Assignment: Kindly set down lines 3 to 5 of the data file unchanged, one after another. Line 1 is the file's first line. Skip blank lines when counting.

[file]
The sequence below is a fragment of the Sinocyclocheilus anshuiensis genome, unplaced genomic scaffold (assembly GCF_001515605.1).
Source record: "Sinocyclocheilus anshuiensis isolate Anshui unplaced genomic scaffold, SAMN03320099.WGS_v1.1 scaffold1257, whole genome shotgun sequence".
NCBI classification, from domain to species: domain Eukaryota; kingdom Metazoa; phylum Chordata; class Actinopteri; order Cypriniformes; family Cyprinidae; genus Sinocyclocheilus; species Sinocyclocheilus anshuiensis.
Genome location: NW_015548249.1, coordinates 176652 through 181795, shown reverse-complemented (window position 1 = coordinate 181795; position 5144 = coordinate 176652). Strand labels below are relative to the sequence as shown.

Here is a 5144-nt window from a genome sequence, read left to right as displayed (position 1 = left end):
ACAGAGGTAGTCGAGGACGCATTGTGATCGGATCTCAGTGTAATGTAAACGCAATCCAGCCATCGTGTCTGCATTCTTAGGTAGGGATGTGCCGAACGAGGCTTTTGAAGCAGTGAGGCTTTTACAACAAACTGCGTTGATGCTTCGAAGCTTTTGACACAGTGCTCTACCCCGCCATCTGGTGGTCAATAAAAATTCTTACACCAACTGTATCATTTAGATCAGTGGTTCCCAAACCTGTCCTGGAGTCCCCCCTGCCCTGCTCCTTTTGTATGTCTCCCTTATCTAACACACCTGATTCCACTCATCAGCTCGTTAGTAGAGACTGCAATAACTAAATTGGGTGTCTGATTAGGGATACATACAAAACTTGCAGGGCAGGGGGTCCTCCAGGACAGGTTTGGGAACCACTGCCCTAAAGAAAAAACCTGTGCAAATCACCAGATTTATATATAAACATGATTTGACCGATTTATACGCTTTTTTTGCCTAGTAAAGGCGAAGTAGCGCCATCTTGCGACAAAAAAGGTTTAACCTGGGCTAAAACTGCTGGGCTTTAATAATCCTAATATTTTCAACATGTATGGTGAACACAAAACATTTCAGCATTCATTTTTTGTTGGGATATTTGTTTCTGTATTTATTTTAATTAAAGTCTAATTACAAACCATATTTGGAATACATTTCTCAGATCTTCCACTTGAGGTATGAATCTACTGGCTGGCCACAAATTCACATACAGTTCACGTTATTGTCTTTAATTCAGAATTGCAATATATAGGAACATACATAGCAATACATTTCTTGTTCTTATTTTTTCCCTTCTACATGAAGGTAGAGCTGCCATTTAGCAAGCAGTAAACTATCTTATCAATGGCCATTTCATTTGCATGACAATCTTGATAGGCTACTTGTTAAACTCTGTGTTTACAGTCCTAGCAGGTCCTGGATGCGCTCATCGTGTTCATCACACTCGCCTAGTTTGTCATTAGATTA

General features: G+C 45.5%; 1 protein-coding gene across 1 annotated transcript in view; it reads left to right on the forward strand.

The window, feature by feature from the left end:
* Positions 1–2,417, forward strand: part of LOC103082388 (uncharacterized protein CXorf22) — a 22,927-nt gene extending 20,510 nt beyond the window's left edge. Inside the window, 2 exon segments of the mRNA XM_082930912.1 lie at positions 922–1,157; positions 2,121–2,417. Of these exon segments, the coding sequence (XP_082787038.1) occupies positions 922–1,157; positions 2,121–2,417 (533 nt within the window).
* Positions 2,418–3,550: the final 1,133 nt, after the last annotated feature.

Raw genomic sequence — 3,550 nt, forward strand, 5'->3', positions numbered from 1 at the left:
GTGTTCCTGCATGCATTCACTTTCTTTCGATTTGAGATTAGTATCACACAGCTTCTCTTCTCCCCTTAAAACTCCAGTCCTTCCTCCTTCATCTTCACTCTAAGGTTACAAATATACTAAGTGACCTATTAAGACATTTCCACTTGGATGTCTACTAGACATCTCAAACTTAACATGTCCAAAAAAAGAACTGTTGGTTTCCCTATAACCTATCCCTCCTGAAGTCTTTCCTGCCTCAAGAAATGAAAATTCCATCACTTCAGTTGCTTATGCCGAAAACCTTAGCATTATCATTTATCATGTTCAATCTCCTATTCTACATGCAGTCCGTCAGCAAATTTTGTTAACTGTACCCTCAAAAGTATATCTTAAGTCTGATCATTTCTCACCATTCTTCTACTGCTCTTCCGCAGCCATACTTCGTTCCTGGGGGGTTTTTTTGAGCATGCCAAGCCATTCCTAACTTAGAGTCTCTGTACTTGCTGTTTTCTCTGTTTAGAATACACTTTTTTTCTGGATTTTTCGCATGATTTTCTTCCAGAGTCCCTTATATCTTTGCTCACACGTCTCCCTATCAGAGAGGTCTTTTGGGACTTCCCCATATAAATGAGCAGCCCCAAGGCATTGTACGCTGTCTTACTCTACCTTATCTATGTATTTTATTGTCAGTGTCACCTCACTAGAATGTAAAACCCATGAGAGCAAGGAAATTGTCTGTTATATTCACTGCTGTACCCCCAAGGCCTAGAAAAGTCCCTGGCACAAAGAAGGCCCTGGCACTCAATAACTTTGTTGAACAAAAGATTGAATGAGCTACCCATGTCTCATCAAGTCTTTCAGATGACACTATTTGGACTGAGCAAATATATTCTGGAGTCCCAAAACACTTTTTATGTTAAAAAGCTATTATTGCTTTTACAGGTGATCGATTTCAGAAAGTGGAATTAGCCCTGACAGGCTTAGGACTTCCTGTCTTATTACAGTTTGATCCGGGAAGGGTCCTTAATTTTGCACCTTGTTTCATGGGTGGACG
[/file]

NCBI classification, from domain to species: domain Eukaryota; kingdom Metazoa; phylum Chordata; class Actinopteri; order Cypriniformes; family Cyprinidae; genus Sinocyclocheilus; species Sinocyclocheilus anshuiensis.
Genome location: NW_015548249.1, coordinates 176652 through 181795, shown reverse-complemented (window position 1 = coordinate 181795; position 5144 = coordinate 176652). Strand labels below are relative to the sequence as shown.

Here is a 5144-nt window from a genome sequence, read left to right as displayed (position 1 = left end):